When House was launched, the inspirations that it drew from Sherlock Holmes - a dyspeptic, antisocial genius with a drug problem and an inclination to humiliate those closest to him - were obvious.
This is a fun video that makes those connections deeper, featuring Harry Chapin's Cats In The Cradle, with scenes from House (starring Hugh Laurie), Sherlock (starring Benedict Cumberbatch) and Fortysomething (starring both).
A snippy, funny scene from the relaunched, reinvented Sherlock Holmes on the BBC. Apart from being a modern-day detective, this Sherlock doesn't mince words in correcting the grammatical errors of others.
Later tonight, the PVR will record the second episode of Sherlock, the bright re-imagining of the Sherlock Holmes legend from the BBC. We watched the first episode this weekend, and loved it; it's set in present-day London, and it works. Instead of jotting quick notes through the post, this Sherlock uses his cellphone; he retains the same cerebral edge and an unblinking power of observation, and is a little bit brattier in his dealings with the police. Dr. John Watson is still a medical doctor with war experience, but in a wholly different context. Lestrade (Rupert Graves, a world away from Freddy Honeychurch of A Room With A View) is a modern investigator, but calls on Holmes for a clarifying view.
We're in a bit of a Holmes upswing, what with the reboot with Robert Downey Jr. that put more of an accent on the detective's willingness to get dirty and/or in a fight. This one, featuring Benedict Cumberbatch (beat that for a British name!), is about the brain. The show uses visual effects and neck-snapping editing to display the lighting-fast process that Holmes uses to connect dots.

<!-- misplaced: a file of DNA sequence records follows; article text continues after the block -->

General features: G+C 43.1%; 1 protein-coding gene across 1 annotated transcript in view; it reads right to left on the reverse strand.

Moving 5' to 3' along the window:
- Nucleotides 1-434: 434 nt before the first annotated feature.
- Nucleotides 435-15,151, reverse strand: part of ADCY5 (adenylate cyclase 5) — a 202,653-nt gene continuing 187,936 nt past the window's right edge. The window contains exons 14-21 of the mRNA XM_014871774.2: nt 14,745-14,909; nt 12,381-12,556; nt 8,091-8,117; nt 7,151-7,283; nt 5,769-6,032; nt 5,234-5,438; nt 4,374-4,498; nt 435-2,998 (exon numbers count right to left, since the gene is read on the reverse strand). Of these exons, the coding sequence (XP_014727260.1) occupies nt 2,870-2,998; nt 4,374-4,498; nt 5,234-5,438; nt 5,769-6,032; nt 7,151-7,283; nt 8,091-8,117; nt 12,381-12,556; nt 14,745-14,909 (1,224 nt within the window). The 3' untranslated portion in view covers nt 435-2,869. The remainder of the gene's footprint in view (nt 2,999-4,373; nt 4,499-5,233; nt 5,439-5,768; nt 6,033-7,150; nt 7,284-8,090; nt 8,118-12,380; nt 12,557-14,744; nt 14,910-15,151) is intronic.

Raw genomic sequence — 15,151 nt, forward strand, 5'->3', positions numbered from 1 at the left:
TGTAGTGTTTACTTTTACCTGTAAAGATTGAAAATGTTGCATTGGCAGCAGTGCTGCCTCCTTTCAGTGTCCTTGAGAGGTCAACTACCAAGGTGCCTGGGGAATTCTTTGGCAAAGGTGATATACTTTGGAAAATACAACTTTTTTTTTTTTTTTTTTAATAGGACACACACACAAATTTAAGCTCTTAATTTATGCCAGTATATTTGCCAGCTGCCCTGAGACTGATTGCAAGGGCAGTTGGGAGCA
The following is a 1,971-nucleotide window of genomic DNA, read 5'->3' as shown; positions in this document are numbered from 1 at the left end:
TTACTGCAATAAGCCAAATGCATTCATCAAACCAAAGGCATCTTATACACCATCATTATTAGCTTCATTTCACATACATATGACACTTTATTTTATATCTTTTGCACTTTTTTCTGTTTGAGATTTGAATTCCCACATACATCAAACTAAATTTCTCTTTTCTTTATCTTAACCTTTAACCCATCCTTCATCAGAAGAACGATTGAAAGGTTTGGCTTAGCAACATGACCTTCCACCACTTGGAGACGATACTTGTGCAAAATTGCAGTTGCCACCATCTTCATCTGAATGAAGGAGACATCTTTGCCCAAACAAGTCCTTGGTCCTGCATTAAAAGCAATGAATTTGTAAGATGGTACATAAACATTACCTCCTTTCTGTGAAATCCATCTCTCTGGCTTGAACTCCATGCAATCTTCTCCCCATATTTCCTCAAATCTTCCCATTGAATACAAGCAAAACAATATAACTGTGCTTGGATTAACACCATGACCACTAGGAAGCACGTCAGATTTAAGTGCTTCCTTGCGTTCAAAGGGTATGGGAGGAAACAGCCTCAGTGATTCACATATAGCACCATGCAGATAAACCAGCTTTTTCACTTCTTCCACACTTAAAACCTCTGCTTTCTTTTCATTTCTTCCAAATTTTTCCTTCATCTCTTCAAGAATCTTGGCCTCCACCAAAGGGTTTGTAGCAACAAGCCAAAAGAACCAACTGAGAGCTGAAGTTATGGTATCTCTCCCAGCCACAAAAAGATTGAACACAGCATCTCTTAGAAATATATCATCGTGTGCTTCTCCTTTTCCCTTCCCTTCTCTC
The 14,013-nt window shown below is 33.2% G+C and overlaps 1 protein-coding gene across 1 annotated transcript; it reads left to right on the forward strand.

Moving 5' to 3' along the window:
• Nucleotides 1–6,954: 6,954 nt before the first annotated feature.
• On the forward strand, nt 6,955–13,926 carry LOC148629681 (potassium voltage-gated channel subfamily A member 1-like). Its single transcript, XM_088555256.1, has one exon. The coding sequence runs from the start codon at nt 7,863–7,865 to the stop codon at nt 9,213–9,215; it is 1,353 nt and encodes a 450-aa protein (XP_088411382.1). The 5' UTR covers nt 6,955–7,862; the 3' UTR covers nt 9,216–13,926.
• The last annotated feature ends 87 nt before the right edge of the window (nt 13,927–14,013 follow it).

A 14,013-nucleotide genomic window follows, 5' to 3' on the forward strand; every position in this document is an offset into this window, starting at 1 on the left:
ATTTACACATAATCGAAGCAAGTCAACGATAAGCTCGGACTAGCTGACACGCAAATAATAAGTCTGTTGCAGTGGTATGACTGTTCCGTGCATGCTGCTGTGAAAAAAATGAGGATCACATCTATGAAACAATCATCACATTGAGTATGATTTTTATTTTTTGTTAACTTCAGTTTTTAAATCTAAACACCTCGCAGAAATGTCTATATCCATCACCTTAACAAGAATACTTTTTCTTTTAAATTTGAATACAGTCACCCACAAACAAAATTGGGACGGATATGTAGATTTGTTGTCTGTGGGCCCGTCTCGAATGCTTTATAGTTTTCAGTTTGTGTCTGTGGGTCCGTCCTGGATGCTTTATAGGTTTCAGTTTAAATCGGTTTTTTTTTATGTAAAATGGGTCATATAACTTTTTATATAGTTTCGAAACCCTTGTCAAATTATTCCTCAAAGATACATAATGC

I like it, so far, and am a little disappointed there won't be much more to sample. Remarkably, there are only three episodes in the first season.
On July 7, 1930, Arthur Conan Doyle died. Doyle had very broad literary interests, and delved in science fiction, poetry and historical fiction, but will always be known as the creator of Sherlock Holmes. More than a century after Holmes's debut, he's a fascinating detective, and indeed a fascinating character of literature. Most summers, for whatever reason (I think it's the relaxed feeling in the air, and the inclination to sit on the deck in the dusk with a beer), I work through a few Sherlock Holmes stories, which never fail to entertain.
Dot Dot Dot is Morse code for the letter 'S,' the full message Guglielmo Marconi claimed to have received atop Signal Hill in St. John's in 1901. It ushered in the age of telecommunications. My maternal grandfather worked as a telegraph operator for Canadian Marconi on Signal Hill for many years.
As well, I have a habit of overusing the ellipsis when I write ... as frequent readers might notice.